In 2016 the advanced challenge described in this article was held a couple of times. One of those instances was with a company employing people with a focus on testing. Traditionally testers have often been perceived as that annoying bunch who complain about poor quality requirements – with some exceptions of course! Testers have always been stakeholders of requirements but too often they were included late. Nowadays, especially in agile contexts, the door is wide open for testers to contribute to the specifications early on. When using ‘Specification by Example’ (SbE) for instance , testers can be very helpful in providing sharp key examples. A possible pitfall of teams using SbE and testers in particular is a tendency to add too many examples that are not necessarily proper key examples in their own right. But that is a can of worms to be discussed elsewhere, just like whether SbE should be called ‘Specification AND Examples’, as examples alone do not a specification make .
When going through the challenge with that group of testers, a couple of things happened. First of all, they were surprisingly fanatical and unbelievably precise in the things they did add to their description. Because use of a rule was forbidden they started measuring in iPhone units only to discover that maybe using fractions was not such a bright idea. This spiralled into a discussion about types of iPhones and their differences in size and on to other makes and models of phones running Android, Microsoft, Ubuntu, etcetera. Other teams used their hands as measure and introduced thumbs and palms, or measured by the pen provided. One of the images provided to Team A looked like the image shown below. Next to the image a couple of key points from the description written by Team A during Phase 1 are listed.
Original image Team A
Key points from the description written by Team A:
Used ‘narrow rectangles’ as description for the basic shape
Forgot to make the solid filling explicit (‘one green, one black, one blue’)
Used ‘wigwam’ as a metaphor
Teams B and C (there were only three teams in this case) recreated the image in Phase 2. The basic shapes those teams were familiar with are as shown in the example earlier with four teams (circles for Team B, squares for Team C), but with no filling and shading respectively.
Need I say more?
Notice that for some reason Team B constructed a mirror-image. The basic shape drawn by Team B more closely resembles the original image, possibly because one of the team members had participated in the original challenge a year or more back. In both drawings it is indistinguishable which rectangle is on top. Our brains seem to tell us the black one is on top but in fact in both cases the green one was drawn last. Only once was a team encountered that left out parts of the lower rectangles to make the stacking order clear. That team had two graphical designers in their midst – maybe that had something to do with it.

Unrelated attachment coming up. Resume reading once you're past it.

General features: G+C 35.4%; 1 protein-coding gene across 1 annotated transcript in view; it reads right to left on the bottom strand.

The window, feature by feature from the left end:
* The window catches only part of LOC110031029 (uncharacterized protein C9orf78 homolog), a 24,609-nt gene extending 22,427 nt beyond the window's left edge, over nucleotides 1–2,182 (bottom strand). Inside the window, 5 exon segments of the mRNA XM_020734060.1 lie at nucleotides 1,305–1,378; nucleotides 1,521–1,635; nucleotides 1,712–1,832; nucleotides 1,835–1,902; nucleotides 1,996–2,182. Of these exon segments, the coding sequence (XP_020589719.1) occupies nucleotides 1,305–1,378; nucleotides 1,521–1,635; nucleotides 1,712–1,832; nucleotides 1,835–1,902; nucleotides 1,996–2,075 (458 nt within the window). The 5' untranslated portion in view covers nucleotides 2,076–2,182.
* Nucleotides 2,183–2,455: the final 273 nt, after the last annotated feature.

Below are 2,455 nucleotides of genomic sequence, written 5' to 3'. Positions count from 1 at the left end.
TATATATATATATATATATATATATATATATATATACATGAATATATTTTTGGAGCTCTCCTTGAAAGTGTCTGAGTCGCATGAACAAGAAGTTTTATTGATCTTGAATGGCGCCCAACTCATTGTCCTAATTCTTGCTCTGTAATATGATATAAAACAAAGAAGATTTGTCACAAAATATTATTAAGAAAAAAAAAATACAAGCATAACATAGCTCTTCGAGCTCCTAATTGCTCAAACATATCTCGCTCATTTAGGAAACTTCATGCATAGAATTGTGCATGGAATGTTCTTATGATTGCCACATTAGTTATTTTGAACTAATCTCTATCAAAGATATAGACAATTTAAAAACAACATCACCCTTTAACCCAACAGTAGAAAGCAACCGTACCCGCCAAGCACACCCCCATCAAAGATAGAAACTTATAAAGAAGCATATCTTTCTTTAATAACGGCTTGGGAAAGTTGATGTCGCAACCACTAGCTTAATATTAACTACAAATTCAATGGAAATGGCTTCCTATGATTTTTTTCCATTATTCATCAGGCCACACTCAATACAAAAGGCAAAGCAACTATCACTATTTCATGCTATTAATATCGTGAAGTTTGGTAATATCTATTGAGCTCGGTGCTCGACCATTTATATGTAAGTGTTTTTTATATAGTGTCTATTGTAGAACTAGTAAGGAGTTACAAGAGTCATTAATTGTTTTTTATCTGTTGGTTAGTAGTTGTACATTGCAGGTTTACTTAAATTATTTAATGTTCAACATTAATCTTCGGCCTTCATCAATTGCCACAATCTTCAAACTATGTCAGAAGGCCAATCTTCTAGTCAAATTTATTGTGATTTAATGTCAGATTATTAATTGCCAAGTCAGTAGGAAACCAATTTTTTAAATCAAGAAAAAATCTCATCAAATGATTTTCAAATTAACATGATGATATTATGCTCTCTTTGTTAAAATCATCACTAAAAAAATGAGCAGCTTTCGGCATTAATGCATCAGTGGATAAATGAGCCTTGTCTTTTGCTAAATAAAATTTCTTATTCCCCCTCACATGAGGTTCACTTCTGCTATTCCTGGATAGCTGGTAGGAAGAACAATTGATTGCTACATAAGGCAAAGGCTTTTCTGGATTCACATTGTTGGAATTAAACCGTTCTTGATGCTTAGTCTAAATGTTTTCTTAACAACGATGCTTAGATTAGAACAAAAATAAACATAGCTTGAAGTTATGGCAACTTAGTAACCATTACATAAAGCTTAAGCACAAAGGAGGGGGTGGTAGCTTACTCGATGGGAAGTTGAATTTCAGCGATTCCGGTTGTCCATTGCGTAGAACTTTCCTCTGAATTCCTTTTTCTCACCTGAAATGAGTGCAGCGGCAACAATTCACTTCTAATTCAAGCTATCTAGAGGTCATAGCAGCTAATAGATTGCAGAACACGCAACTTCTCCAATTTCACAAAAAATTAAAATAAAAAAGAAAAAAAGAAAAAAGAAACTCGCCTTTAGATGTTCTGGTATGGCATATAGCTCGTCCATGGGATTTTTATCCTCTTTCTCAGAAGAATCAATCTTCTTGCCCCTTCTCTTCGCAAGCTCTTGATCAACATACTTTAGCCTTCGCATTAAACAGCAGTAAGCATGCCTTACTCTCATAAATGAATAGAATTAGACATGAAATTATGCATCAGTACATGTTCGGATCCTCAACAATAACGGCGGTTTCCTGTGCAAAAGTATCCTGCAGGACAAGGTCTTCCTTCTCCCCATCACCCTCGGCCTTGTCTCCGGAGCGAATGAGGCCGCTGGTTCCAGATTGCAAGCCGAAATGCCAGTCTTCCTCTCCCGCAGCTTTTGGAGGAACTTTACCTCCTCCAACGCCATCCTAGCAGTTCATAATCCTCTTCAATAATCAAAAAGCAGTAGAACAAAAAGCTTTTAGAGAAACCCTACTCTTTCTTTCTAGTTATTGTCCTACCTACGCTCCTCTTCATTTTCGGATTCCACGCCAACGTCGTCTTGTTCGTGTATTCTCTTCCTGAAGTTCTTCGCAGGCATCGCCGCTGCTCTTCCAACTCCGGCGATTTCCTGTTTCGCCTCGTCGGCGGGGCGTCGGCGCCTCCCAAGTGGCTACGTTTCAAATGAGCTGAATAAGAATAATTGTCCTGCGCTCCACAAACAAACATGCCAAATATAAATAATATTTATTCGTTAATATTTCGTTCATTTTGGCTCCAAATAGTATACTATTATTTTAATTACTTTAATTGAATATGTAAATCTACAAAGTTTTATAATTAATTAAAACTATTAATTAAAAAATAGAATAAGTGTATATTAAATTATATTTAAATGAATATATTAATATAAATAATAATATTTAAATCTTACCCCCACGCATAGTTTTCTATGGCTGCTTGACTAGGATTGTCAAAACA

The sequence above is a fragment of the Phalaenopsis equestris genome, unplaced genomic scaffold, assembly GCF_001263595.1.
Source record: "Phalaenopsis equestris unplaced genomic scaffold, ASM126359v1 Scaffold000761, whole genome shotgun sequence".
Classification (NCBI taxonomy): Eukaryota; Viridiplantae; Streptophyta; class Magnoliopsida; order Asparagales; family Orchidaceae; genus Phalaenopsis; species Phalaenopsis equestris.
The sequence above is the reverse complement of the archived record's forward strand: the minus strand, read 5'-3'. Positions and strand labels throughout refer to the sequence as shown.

Evaluation and wrap-up
The original version of The Genius Toddler Challenge discussed issues related to the typical symptoms of inadequate RE, and typical reasons for this ( , p. 8) were pointed out. With the more advanced version as described here, these are still likely to appear. Additionally the missing requirements are shown to be closely tied to bias. When writing down their specifications in Phase 1 the teams will use their current model to describe the images provided. That is likely to lead to missing requirements because the teams tend to leave out certain details that may be highly relevant, such as the type of filling. In Phase 2, when drawing the images based on specifications from another team, teams will assume certain details are equivalent to what they have seen in their images in Phase 1 when given the room for interpretation.
Of course this challenge is a gross over-simplification of what will be encountered in the real world. The lesson to take home for people dealing with specifications, both writing and interpreting them, is to be aware of effects that bias can have and to (continue to) strive to minimize the impact on the end product. On the other hand, checking and researching everything in minute detail is impossible, so it would be wise to fully research high-risk items. But assumptions will have to be made and heuristics applied. Be aware of the associated pitfalls and weaknesses!
For more information regarding the (Biased) Genius Toddler challenge, for instance to be provided with the full set of original images or to provide information about a fully facilitated challenge, please send an email to: email@example.com.
References and Literature
 Adzic, G. (2011). Specification by example: How successful teams deliver the right software. Manning.
 Risen, J., & Gilovich, T. (2007). Informal Logical Fallacies. In R. J. Sternberg, H. L. Roediger III, & D. F. Halpern, Critical Thinking in Psychology (pp. 110–30). Cambridge University Press.
Manon Penning has a broad background in the fields of IT and education. She is an educational specialist, requirements engineer, quality analyst and trainer currently employed by Improve Quality Services, a provider of consultancy and training. Via Improve Quality Services she has been working for several Dutch companies over the past few years.